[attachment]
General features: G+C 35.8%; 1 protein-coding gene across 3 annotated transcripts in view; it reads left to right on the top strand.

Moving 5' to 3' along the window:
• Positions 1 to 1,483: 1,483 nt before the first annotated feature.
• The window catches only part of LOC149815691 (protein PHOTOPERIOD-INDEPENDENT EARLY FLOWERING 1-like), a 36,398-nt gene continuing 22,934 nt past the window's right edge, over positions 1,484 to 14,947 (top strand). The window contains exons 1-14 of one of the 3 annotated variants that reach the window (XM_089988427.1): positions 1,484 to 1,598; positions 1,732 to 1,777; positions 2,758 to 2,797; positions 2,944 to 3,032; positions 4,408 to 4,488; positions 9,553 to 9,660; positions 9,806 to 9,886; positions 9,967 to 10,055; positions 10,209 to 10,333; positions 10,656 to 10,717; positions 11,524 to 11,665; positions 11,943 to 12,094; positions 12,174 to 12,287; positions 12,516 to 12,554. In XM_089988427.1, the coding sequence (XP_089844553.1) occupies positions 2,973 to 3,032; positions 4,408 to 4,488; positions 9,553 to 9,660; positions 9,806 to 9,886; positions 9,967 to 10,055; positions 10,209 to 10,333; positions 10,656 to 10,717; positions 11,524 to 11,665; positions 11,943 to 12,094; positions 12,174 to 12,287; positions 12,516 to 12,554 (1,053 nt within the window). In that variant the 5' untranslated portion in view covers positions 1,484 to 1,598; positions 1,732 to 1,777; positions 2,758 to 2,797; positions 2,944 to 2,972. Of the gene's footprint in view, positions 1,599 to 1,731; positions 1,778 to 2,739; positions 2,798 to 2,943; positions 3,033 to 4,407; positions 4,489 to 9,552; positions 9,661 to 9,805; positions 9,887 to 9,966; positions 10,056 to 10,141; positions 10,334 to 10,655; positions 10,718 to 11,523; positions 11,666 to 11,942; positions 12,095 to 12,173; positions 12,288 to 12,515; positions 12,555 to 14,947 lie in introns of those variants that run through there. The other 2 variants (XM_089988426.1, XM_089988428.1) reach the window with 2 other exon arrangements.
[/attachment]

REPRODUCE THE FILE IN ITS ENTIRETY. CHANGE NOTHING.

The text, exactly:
General features: G+C 35.8%; 1 protein-coding gene across 3 annotated transcripts in view; it reads left to right on the top strand.

Moving 5' to 3' along the window:
• Positions 1 to 1,483: 1,483 nt before the first annotated feature.
• The window catches only part of LOC149815691 (protein PHOTOPERIOD-INDEPENDENT EARLY FLOWERING 1-like), a 36,398-nt gene continuing 22,934 nt past the window's right edge, over positions 1,484 to 14,947 (top strand). The window contains exons 1-14 of one of the 3 annotated variants that reach the window (XM_089988427.1): positions 1,484 to 1,598; positions 1,732 to 1,777; positions 2,758 to 2,797; positions 2,944 to 3,032; positions 4,408 to 4,488; positions 9,553 to 9,660; positions 9,806 to 9,886; positions 9,967 to 10,055; positions 10,209 to 10,333; positions 10,656 to 10,717; positions 11,524 to 11,665; positions 11,943 to 12,094; positions 12,174 to 12,287; positions 12,516 to 12,554. In XM_089988427.1, the coding sequence (XP_089844553.1) occupies positions 2,973 to 3,032; positions 4,408 to 4,488; positions 9,553 to 9,660; positions 9,806 to 9,886; positions 9,967 to 10,055; positions 10,209 to 10,333; positions 10,656 to 10,717; positions 11,524 to 11,665; positions 11,943 to 12,094; positions 12,174 to 12,287; positions 12,516 to 12,554 (1,053 nt within the window). In that variant the 5' untranslated portion in view covers positions 1,484 to 1,598; positions 1,732 to 1,777; positions 2,758 to 2,797; positions 2,944 to 2,972. Of the gene's footprint in view, positions 1,599 to 1,731; positions 1,778 to 2,739; positions 2,798 to 2,943; positions 3,033 to 4,407; positions 4,489 to 9,552; positions 9,661 to 9,805; positions 9,887 to 9,966; positions 10,056 to 10,141; positions 10,334 to 10,655; positions 10,718 to 11,523; positions 11,666 to 11,942; positions 12,095 to 12,173; positions 12,288 to 12,515; positions 12,555 to 14,947 lie in introns of those variants that run through there. The other 2 variants (XM_089988426.1, XM_089988428.1) reach the window with 2 other exon arrangements.